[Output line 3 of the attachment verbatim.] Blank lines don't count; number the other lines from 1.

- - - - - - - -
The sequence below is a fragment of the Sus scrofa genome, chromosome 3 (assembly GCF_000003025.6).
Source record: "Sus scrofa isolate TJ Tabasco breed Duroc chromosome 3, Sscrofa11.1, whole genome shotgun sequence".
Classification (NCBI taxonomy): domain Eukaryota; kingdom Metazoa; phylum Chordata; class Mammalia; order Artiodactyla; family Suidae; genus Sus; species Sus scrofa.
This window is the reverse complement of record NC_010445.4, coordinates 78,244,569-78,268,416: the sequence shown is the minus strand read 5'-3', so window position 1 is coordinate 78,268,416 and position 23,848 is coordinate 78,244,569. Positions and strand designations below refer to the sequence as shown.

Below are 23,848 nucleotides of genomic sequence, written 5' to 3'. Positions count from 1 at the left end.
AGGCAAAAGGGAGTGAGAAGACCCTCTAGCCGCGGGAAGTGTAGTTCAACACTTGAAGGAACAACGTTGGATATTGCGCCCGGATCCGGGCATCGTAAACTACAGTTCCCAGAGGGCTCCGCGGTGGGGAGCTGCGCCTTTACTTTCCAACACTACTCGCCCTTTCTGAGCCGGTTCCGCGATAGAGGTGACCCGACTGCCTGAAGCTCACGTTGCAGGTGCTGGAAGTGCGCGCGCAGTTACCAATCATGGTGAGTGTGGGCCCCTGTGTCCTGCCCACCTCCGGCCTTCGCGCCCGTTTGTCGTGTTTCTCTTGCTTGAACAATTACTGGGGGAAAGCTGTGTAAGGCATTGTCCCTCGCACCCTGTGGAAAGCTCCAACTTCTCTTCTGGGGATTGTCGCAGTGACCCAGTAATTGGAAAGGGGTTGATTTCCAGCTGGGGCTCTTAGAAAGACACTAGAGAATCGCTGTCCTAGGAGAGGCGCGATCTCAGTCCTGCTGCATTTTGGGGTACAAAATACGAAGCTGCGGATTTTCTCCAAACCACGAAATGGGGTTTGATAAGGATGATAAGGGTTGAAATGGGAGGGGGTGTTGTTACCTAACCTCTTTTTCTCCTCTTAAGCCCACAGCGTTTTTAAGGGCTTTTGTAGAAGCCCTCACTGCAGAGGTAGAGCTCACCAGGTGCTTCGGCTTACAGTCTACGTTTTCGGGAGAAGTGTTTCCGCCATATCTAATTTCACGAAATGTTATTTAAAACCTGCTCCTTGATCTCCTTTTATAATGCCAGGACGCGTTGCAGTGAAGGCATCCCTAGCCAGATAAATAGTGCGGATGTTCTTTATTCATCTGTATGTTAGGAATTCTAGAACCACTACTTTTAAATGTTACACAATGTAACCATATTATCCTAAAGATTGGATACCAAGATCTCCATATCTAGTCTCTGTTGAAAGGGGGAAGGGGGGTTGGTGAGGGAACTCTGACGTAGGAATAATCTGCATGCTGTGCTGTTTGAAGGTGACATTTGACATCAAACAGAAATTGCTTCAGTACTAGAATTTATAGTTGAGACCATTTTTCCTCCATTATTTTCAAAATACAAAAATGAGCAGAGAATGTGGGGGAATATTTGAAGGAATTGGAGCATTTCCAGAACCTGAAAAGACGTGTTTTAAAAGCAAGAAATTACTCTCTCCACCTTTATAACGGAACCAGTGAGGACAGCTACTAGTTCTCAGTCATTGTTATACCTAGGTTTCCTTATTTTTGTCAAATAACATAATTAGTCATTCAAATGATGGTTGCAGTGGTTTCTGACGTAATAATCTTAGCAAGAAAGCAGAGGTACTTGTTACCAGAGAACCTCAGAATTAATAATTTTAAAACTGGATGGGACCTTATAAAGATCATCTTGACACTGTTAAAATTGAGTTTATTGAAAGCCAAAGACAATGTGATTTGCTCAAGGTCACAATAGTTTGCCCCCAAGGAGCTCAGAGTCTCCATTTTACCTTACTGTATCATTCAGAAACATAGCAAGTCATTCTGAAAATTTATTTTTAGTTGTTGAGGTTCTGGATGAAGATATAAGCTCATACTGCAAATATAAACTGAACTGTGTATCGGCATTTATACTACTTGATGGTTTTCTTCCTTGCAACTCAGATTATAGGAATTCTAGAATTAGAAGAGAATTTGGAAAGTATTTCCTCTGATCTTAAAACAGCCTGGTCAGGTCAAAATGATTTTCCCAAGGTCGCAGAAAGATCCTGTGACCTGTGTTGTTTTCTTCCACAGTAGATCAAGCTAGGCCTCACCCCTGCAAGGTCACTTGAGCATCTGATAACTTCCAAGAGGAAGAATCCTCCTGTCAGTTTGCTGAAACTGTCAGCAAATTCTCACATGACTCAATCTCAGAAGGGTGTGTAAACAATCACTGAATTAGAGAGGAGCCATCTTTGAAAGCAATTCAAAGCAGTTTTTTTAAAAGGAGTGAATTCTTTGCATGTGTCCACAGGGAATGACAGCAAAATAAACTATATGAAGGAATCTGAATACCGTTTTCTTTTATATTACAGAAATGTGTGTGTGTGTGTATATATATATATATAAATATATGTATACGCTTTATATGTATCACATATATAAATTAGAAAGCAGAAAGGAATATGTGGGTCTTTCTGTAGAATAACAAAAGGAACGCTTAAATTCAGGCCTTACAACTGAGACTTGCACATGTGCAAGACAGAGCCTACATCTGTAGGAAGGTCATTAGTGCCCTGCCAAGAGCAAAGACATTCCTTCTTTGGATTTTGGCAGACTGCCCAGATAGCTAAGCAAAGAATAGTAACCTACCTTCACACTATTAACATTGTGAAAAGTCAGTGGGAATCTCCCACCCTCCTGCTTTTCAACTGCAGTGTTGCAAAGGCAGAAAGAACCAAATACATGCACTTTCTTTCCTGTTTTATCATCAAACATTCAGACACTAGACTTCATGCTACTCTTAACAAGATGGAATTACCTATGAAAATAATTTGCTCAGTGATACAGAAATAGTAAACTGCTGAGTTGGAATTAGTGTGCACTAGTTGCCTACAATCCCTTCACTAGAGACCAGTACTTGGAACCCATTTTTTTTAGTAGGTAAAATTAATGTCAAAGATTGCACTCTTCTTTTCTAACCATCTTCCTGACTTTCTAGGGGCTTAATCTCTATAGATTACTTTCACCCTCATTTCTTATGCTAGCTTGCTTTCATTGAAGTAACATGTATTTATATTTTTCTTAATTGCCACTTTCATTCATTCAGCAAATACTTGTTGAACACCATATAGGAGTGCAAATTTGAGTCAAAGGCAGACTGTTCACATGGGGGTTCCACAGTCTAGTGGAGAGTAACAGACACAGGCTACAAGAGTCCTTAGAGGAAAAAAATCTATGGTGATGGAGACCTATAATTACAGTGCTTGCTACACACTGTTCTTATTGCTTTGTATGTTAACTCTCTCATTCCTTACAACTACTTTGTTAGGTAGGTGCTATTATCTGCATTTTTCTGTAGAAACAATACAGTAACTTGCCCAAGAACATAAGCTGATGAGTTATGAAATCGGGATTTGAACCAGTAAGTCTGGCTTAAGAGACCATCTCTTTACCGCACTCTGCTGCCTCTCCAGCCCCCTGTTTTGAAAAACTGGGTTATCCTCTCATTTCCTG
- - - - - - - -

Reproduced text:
Classification (NCBI taxonomy): domain Eukaryota; kingdom Metazoa; phylum Chordata; class Mammalia; order Artiodactyla; family Suidae; genus Sus; species Sus scrofa.